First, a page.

.register(myPlugin, Alias("whereami"))


While parameters are derived for case classes and the like, you can also define your own by making sure there is an implicit of type Parameter[<MyType>] in scope. Additionally, if you’re making a parameter which has some name (think catalogetype’s id, a world’s name, a plugin’s id, and so on), and it’s representable in a collection, there are even easier ways to make a parameter. First you make a typeclass for that type which exposes this name called HasName. You can then call Parameter.mkNamed("<parameterName>", <by name argument to get all values of the given type>).

For example, the plugin parameter in Scammander is implemented like this

Parameter.mkNamed("plugin", Sponge.getPluginManager.getPlugins.asScala)

More complex uses

So, having gone over the basics, let’s looks at some complex uses.


If you want to define your own conversions for a command source, you can create provide a UserValidator typeclass for that type.

Extending universe traits

Scammander is designed to not be tied down to one specific platform. You can use it with Sponge, Bukkit, Forge, or whatever other custom stuff you have. To do so, just extend ScammanderUniverse, supply it the root sender types, in addition to classes which holds info for commands when their used (if there is any), and the command return type, and go from there. You can also extend one of the existing universe traits if you want to add more implicits without cluttering up your imports.


Scammander is still heavily a work in progress project. As such there are many things that are either not working currently, or working poorly. Under you can see some of those, and plans for them.

  • [x] Sponge implementation
  • [x] Bukkit implementation
  • [ ] Bukkit implementation with internal/NMS
  • [ ] Forge implementation
  • [ ] Child commands
  • [x] Flags
  • [ ] Better error messages for non-Sponge
  • [x] A way to handle X or else source
  • [ ] Even less boilerplate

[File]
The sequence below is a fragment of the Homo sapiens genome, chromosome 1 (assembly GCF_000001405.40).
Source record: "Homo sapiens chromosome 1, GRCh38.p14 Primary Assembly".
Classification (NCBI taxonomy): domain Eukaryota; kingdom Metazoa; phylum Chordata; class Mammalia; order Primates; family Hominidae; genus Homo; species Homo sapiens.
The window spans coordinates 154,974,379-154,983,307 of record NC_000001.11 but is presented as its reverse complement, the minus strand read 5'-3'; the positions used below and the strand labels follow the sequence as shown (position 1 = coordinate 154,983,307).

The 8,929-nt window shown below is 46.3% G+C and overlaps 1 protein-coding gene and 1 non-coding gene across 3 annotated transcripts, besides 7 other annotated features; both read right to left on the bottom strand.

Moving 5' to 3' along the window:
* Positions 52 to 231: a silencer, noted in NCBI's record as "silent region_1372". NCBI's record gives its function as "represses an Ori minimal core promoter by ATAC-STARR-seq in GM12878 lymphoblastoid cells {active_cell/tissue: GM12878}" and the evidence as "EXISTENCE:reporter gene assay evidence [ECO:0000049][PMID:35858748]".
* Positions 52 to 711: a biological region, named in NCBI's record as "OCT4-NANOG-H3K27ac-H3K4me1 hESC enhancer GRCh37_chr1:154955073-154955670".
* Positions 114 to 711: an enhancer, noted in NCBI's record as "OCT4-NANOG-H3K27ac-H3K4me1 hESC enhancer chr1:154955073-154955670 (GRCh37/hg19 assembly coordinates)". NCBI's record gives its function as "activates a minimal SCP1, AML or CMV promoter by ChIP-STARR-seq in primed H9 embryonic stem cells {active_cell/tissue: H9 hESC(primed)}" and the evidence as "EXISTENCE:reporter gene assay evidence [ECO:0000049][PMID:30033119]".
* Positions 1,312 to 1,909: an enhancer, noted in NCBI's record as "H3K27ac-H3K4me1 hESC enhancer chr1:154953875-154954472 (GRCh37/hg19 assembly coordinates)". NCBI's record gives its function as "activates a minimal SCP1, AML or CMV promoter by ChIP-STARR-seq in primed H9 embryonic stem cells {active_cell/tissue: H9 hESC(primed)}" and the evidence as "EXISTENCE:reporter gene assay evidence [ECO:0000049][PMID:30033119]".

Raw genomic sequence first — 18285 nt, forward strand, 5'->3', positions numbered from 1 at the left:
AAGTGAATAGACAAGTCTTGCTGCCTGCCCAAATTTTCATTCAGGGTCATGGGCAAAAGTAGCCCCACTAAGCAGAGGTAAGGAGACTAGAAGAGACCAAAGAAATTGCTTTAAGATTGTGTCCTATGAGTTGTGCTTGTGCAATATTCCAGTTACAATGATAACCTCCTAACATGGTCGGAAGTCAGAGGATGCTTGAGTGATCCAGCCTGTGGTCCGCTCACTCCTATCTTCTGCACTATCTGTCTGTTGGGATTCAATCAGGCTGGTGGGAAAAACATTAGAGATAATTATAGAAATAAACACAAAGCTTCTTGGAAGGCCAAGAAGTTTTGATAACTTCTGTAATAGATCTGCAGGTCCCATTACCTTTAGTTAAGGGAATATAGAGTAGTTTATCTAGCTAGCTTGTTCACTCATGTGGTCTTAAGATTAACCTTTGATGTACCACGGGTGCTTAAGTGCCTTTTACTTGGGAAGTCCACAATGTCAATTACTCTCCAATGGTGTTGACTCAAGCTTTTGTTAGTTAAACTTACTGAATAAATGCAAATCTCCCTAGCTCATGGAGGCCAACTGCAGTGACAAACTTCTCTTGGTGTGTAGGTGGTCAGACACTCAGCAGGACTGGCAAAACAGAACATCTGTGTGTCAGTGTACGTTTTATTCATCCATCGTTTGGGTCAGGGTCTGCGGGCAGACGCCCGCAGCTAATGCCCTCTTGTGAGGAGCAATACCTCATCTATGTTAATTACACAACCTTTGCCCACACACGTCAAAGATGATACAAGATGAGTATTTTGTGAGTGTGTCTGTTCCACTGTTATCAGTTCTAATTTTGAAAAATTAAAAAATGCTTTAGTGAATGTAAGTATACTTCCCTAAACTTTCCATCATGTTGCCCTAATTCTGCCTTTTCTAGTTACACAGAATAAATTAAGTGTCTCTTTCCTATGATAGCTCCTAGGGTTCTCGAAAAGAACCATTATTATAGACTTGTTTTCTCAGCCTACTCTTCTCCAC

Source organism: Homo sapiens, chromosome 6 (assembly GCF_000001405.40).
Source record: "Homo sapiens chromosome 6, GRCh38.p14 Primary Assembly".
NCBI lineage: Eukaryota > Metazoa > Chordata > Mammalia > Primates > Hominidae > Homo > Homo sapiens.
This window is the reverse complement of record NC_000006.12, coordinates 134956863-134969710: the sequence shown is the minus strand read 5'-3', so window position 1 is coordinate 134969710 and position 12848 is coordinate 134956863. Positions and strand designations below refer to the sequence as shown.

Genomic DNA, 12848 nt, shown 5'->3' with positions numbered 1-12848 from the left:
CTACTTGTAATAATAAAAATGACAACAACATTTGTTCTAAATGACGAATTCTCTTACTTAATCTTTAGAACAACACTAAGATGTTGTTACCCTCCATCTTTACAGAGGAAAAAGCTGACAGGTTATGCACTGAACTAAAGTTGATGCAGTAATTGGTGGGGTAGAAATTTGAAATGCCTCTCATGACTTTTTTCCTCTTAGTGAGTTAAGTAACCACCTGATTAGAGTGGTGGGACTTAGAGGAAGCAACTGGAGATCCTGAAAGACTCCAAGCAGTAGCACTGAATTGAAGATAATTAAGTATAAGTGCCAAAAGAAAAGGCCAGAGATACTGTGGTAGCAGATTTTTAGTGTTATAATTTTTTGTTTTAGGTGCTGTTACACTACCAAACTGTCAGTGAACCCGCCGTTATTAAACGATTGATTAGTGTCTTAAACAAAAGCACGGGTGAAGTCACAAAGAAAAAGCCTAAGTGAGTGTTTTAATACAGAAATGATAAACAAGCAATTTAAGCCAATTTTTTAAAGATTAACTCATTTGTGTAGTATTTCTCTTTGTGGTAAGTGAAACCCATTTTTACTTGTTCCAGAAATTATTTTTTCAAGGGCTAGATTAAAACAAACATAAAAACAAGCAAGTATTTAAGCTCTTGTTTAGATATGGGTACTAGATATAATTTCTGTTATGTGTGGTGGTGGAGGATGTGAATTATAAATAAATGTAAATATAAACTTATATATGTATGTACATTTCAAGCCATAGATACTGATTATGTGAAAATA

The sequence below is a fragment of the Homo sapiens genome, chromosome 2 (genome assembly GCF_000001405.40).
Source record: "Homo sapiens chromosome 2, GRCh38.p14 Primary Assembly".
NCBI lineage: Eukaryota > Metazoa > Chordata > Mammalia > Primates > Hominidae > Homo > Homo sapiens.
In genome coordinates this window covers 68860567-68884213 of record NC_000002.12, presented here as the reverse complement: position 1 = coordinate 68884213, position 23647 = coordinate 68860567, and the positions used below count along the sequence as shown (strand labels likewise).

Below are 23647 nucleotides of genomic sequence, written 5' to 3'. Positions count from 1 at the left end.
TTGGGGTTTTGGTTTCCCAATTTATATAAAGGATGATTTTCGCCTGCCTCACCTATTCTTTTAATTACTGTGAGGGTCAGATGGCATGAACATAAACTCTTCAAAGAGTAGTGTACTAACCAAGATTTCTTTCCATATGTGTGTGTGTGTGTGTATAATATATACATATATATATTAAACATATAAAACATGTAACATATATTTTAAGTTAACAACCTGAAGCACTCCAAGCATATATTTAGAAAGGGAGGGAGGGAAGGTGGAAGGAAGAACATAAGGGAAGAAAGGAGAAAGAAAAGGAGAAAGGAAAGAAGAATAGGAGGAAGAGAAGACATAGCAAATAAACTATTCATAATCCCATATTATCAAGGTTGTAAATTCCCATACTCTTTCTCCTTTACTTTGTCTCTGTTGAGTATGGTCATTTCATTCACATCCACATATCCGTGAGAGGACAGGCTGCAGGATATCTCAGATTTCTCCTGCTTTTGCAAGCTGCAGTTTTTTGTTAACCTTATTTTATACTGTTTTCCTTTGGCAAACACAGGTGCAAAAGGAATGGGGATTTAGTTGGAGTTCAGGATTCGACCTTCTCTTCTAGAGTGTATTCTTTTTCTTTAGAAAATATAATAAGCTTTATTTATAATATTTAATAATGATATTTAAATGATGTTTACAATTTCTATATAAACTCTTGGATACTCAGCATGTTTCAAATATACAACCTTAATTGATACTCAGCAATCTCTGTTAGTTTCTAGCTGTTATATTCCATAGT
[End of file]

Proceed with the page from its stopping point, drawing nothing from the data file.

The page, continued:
• [ ] More stuff I can’t remember now

Why another library?

Creating a library for Bukkit or Forge might be obvious, as doing commands there is already tedious, and while this library does support those platforms, it was initially made for Sponge in mind. So, the question is then why? There are two main answers to that question.

The first one is about the shortcomings of the Sponge API. Don’t get me wrong, I think the command API for Sponge is wonderful, but it also has some shortcomings that are hard to fix in Java without doing lots of mucky reflection. Many of the same shortcomings that can be easily fixed using typeclasses when working in Scala, and that’s mostly what Scammander is about.

While a simple command in both the Sponge API and Scammander are laughably simple, the amount of complexity needed increases much quicker as you add more parameters with Sponge. If you want to group your stuff in a class in Sponge, you have to write the class for it yourself, while in Scammander it’s derived for you.

Too be honest, there might be stuff that the Sponge API can do that Scammander can’t do, at least not as easily. That wasn’t the goal of Scammander however. The goal was to create something which felt simple to use, both for small and large commands, and in that regard, I think I’ve at least come a good way.

The other reason? I wanted an awesome command API like the one in Sponge for other platforms.


You realize that the name of this plugin says more “scam salamander” than “Scala commander”?

Otherwise, neat project.